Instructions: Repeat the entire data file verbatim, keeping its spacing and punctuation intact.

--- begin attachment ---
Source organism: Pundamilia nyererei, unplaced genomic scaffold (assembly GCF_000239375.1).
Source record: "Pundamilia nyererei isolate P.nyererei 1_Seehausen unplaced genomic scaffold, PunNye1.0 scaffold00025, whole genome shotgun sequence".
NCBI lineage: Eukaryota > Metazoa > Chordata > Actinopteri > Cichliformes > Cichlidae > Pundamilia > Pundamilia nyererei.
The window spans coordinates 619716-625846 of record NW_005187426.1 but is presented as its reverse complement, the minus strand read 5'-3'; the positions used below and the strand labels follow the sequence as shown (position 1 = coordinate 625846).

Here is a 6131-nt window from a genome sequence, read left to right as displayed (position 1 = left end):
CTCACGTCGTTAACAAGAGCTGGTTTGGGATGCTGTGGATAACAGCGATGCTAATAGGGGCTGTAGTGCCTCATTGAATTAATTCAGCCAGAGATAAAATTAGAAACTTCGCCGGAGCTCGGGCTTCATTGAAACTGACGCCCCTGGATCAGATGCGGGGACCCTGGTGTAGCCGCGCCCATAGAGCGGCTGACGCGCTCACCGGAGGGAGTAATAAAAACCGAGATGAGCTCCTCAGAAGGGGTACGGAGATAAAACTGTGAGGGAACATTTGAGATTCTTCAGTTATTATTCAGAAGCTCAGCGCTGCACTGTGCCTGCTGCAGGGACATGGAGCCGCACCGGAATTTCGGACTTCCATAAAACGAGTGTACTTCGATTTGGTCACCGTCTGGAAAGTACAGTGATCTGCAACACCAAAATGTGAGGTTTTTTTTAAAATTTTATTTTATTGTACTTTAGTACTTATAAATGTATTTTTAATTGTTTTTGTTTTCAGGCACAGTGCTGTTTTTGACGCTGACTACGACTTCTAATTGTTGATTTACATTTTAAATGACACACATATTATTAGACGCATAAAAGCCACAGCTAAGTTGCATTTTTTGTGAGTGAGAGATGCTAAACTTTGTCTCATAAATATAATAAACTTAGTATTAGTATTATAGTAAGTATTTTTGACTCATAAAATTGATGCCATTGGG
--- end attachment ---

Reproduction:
Source organism: Pundamilia nyererei, unplaced genomic scaffold (assembly GCF_000239375.1).
Source record: "Pundamilia nyererei isolate P.nyererei 1_Seehausen unplaced genomic scaffold, PunNye1.0 scaffold00025, whole genome shotgun sequence".
NCBI lineage: Eukaryota > Metazoa > Chordata > Actinopteri > Cichliformes > Cichlidae > Pundamilia > Pundamilia nyererei.
The window spans coordinates 619716-625846 of record NW_005187426.1 but is presented as its reverse complement, the minus strand read 5'-3'; the positions used below and the strand labels follow the sequence as shown (position 1 = coordinate 625846).

Here is a 6131-nt window from a genome sequence, read left to right as displayed (position 1 = left end):
CTCACGTCGTTAACAAGAGCTGGTTTGGGATGCTGTGGATAACAGCGATGCTAATAGGGGCTGTAGTGCCTCATTGAATTAATTCAGCCAGAGATAAAATTAGAAACTTCGCCGGAGCTCGGGCTTCATTGAAACTGACGCCCCTGGATCAGATGCGGGGACCCTGGTGTAGCCGCGCCCATAGAGCGGCTGACGCGCTCACCGGAGGGAGTAATAAAAACCGAGATGAGCTCCTCAGAAGGGGTACGGAGATAAAACTGTGAGGGAACATTTGAGATTCTTCAGTTATTATTCAGAAGCTCAGCGCTGCACTGTGCCTGCTGCAGGGACATGGAGCCGCACCGGAATTTCGGACTTCCATAAAACGAGTGTACTTCGATTTGGTCACCGTCTGGAAAGTACAGTGATCTGCAACACCAAAATGTGAGGTTTTTTTTAAAATTTTATTTTATTGTACTTTAGTACTTATAAATGTATTTTTAATTGTTTTTGTTTTCAGGCACAGTGCTGTTTTTGACGCTGACTACGACTTCTAATTGTTGATTTACATTTTAAATGACACACATATTATTAGACGCATAAAAGCCACAGCTAAGTTGCATTTTTTGTGAGTGAGAGATGCTAAACTTTGTCTCATAAATATAATAAACTTAGTATTAGTATTATAGTAAGTATTTTTGACTCATAAAATTGATGCCATTGGG